I hate the phrase “Working Mom.” I was home with my daughters for almost three years, and I promise, that was work too. But it is a different kind of challenge than working in a paid profession. I returned to my job as a guidance counselor this past September, and it’s been an interesting few months. (Read: It’s slightly insane. Moms of many and single mothers, I salute you.) But I confess, I’m doing things that I never thought I would:
1. I make three dinners.
My husband is a picky eater. Each night, my mother-in-law would come home from work and cater to her son’s “discriminating” tastes by cooking a separate meal. “Not me,” I swore.
This rule was the first one to go.
My 3-year-old is a de facto vegetarian, and the toddler is a carnivore. There’s minimal overlap in their menus. Our attempt at the “Eat What I Give You or Your Next Meal is Breakfast” approach backfired miserably. That night, my 3-year-old climbed into my bed, poked me in the eye, and demanded banana muffins. The toddler was up a few times, then started her day before dawn. And then my husband and I went to work and had to function. Now, everyone gets whatever she will willingly eat. I plan to add “Short Order Cook” to my resume.
2. I am still breastfeeding.
(Disclaimer: This is not intended to rehash past battles. Every mother is doing what’s best for her family. Nursing works for us, so this is just how we roll).
After the birth of my first daughter, breastfeeding meant war. Every day was a fight with my body. A post-partum transfusion delayed my milk coming in. I had supply problems and she had trouble latching. A lactation consultant, a hospital-grade pump, a case of fenugreek, and some nipple shields (that looked disturbingly like plastic sombreros) helped us conquer our early issues. And then we developed new ones. By the end of the first year, I was D.O.N.E.
I never anticipated how much I’d love breastfeeding the second time around. It was, and is, a simple joy. After 16 months, we’re still going strong. It’s nice to spend a few quiet moments with just the two of us, her chubby fist wrapped around my finger. Bonus: breast milk is like duct tape–it fixes everything. Teething and cranky? Big sister stole her toy? No problem. I nurse her, and all is well. I’m in no rush to give this up.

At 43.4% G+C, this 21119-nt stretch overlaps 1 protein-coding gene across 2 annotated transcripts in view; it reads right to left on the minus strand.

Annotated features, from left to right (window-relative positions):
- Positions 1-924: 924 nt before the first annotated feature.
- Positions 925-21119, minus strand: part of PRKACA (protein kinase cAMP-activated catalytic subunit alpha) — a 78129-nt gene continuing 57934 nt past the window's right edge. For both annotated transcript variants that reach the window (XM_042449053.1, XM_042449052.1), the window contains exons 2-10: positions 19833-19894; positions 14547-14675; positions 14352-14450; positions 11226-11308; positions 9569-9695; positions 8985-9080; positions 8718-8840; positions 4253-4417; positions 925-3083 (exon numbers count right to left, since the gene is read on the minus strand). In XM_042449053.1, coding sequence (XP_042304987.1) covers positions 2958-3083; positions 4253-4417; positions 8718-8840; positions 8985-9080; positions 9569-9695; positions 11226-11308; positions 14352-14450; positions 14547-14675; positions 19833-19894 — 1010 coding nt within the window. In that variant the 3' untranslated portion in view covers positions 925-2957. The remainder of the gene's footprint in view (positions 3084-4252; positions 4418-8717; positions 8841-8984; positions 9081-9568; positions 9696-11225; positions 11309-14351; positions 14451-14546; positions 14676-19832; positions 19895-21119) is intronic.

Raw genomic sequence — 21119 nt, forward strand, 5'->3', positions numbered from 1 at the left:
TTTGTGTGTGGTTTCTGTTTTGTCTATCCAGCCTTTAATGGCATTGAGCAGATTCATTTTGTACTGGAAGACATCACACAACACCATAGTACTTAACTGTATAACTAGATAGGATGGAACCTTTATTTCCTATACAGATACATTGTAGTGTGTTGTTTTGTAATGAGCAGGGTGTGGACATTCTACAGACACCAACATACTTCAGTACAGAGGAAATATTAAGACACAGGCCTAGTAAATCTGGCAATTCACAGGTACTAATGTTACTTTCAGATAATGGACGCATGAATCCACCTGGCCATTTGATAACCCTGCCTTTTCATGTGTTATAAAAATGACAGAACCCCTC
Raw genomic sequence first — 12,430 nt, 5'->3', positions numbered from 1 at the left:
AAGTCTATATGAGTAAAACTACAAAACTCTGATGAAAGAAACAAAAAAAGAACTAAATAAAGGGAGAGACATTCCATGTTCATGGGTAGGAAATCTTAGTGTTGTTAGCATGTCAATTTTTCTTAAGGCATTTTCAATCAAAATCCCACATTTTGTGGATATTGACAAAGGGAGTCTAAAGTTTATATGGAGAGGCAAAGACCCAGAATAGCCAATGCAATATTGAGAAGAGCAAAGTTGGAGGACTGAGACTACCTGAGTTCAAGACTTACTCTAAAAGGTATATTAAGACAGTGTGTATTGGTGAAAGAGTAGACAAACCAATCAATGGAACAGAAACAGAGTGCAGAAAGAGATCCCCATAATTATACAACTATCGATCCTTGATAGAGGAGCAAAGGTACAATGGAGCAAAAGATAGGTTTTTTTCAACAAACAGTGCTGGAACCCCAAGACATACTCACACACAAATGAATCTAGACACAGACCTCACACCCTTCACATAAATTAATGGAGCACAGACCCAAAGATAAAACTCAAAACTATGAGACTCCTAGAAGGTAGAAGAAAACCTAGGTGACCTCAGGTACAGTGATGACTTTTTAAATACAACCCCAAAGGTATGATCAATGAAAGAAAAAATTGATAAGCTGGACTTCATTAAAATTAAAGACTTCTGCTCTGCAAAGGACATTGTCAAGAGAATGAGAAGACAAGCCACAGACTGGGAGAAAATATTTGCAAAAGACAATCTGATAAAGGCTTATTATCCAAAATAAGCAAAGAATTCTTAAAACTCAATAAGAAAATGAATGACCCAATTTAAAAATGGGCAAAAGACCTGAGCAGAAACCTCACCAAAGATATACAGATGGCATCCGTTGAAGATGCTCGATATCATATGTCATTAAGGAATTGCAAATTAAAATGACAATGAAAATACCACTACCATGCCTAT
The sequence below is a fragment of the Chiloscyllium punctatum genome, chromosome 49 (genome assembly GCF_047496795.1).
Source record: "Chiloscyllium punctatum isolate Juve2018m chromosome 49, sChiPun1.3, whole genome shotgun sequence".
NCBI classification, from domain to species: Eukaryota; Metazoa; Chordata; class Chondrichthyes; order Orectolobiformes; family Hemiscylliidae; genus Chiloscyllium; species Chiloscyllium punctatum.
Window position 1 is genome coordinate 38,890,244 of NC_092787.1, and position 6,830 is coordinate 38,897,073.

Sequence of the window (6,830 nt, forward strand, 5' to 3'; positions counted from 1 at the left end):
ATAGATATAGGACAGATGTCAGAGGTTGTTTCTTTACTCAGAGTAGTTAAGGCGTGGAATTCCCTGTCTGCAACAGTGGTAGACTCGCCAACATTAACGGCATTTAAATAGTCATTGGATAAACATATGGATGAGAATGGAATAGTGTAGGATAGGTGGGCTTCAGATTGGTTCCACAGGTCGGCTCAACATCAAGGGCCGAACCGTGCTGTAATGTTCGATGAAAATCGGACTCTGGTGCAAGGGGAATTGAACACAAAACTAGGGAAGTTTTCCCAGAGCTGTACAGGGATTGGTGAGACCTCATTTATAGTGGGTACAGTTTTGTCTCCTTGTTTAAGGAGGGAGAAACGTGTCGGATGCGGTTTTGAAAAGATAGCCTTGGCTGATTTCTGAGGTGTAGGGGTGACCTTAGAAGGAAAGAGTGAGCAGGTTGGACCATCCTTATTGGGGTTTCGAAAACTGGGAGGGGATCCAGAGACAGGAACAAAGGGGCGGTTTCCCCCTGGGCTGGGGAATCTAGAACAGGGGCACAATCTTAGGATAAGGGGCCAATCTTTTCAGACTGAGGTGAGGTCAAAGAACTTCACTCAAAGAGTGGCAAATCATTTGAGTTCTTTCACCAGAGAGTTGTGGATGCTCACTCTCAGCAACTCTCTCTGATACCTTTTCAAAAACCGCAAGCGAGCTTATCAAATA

3. I spend more money if it saves me time.
Our finances were stretched in order for me to stay home. I rarely bought anything that wasn’t needed. But going back to work changed that. Now I can spend (a little) more on convenience without panicking about paying our bills.
Cleaning is the least favorite task on my to-do list. I’d rather play with my children or write than scrub a bathtub. But cleaning still had to get done… so we hired a housekeeper. We come home and POOF! Like magic, everything is immaculate. (Of course, my daughters see a house without crumbs as a personal challenge, so it doesn’t stay this way for long).
The same philosophy works for shopping. Weekdays are packed, and I’d do anything to avoid the madness of Target on a weekend afternoon. I learned to love online shopping. Clothes, diapers, toys… I have it all shipped to my front door. If I could find a grocer that delivered Kosher meat, I’d use their website, too. It’s probably cheaper to buy it direct, but who has the time?
4. I am a co-sleeping convert.
“Someone slept between your mother and I for years!” warned my dad, the father of four.
I grinned at him, the cockiness of a woman pregnant with her first child in my smile. “We won’t do that,” I said with certainty.
My toddler likes her room. At bedtime, she cuddles her blankie and falls asleep in her crib. But my three year-old refuses to stay alone, and I don’t want to force her. My husband or I snuggle with her until she falls asleep, usually in our bed. We move her, but she always comes back. We wind up clinging to opposite sides of the bed, fighting for scraps of blanket, while a 35-pound preschooler sprawls across a Queen-size mattress. I usually wake up to a toe in my eye. But I admit–I love it.
Motherhood and work are both vital to me. But my life has become a juggling act, and I hope I learn to do it all well. I want to believe that, despite my mistakes or altered plans, my children will ultimately be fine. How do other moms balance everything? I will take suggestions.